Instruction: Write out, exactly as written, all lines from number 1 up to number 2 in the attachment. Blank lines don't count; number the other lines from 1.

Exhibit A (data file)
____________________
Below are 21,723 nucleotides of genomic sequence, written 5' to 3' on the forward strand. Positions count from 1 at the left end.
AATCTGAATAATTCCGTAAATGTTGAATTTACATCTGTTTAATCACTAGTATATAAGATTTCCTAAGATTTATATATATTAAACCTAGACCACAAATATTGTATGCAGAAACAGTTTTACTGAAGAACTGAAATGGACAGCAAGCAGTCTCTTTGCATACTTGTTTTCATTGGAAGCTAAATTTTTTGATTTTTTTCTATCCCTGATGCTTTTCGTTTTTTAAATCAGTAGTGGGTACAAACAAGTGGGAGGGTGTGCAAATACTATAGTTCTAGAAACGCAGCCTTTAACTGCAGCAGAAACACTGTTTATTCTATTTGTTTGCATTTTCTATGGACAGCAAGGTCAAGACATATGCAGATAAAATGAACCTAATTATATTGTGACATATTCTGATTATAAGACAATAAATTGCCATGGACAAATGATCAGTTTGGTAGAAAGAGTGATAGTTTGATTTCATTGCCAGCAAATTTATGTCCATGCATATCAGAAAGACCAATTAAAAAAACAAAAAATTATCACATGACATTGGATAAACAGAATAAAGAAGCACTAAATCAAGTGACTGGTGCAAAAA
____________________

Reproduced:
Below are 21,723 nucleotides of genomic sequence, written 5' to 3' on the forward strand. Positions count from 1 at the left end.
AATCTGAATAATTCCGTAAATGTTGAATTTACATCTGTTTAATCACTAGTATATAAGATTTCCTAAGATTTATATATATTAAACCTAGACCACAAATATTGTATGCAGAAACAGTTTTACTGAAGAACTGAAATGGACAGCAAGCAGTCTCTTTGCATACTTGTTTTCATTGGAAGCTAAATTTTTTGATTTTTTTCTATCCCTGATGCTTTTCGTTTTTTAAATCAGTAGTGGGTACAAACAAGTGGGAGGGTGTGCAAATACTATAGTTCTAGAAACGCAGCCTTTAACTGCAGCAGAAACACTGTTTATTCTATTTGTTTGCATTTTCTATGGACAGCAAGGTCAAGACATATGCAGATAAAATGAACCTAATTATATTGTGACATATTCTGATTATAAGACAATAAATTGCCATGGACAAATGATCAGTTTGGTAGAAAGAGTGATAGTTTGATTTCATTGCCAGCAAATTTATGTCCATGCATATCAGAAAGACCAATTAAAAAAACAAAAAATTATCACATGACATTGGATAAACAGAATAAAGAAGCACTAAATCAAGTGACTGGTGCAAAAA